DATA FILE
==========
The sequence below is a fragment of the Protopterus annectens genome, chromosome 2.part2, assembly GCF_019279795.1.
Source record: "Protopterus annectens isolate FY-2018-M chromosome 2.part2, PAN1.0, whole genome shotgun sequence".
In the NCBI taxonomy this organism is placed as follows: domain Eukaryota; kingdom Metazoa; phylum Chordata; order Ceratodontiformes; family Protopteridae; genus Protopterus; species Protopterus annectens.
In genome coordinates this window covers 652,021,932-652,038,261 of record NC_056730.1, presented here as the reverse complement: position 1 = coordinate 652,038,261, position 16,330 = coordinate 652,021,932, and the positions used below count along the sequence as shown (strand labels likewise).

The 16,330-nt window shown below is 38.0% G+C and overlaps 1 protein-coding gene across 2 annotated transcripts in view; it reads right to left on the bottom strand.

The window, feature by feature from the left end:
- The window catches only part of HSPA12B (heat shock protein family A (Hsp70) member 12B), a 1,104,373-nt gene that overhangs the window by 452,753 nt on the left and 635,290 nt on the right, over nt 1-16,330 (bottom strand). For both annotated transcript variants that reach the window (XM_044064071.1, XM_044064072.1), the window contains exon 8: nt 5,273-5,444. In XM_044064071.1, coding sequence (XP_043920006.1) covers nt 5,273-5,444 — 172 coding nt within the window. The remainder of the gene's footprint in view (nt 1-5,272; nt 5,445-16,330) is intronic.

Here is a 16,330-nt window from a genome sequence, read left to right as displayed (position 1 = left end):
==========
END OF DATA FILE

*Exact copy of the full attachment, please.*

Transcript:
The sequence below is a fragment of the Protopterus annectens genome, chromosome 2.part2, assembly GCF_019279795.1.
Source record: "Protopterus annectens isolate FY-2018-M chromosome 2.part2, PAN1.0, whole genome shotgun sequence".
In the NCBI taxonomy this organism is placed as follows: domain Eukaryota; kingdom Metazoa; phylum Chordata; order Ceratodontiformes; family Protopteridae; genus Protopterus; species Protopterus annectens.
In genome coordinates this window covers 652,021,932-652,038,261 of record NC_056730.1, presented here as the reverse complement: position 1 = coordinate 652,038,261, position 16,330 = coordinate 652,021,932, and the positions used below count along the sequence as shown (strand labels likewise).

The 16,330-nt window shown below is 38.0% G+C and overlaps 1 protein-coding gene across 2 annotated transcripts in view; it reads right to left on the bottom strand.

The window, feature by feature from the left end:
- The window catches only part of HSPA12B (heat shock protein family A (Hsp70) member 12B), a 1,104,373-nt gene that overhangs the window by 452,753 nt on the left and 635,290 nt on the right, over nt 1-16,330 (bottom strand). For both annotated transcript variants that reach the window (XM_044064071.1, XM_044064072.1), the window contains exon 8: nt 5,273-5,444. In XM_044064071.1, coding sequence (XP_043920006.1) covers nt 5,273-5,444 — 172 coding nt within the window. The remainder of the gene's footprint in view (nt 1-5,272; nt 5,445-16,330) is intronic.

Here is a 16,330-nt window from a genome sequence, read left to right as displayed (position 1 = left end):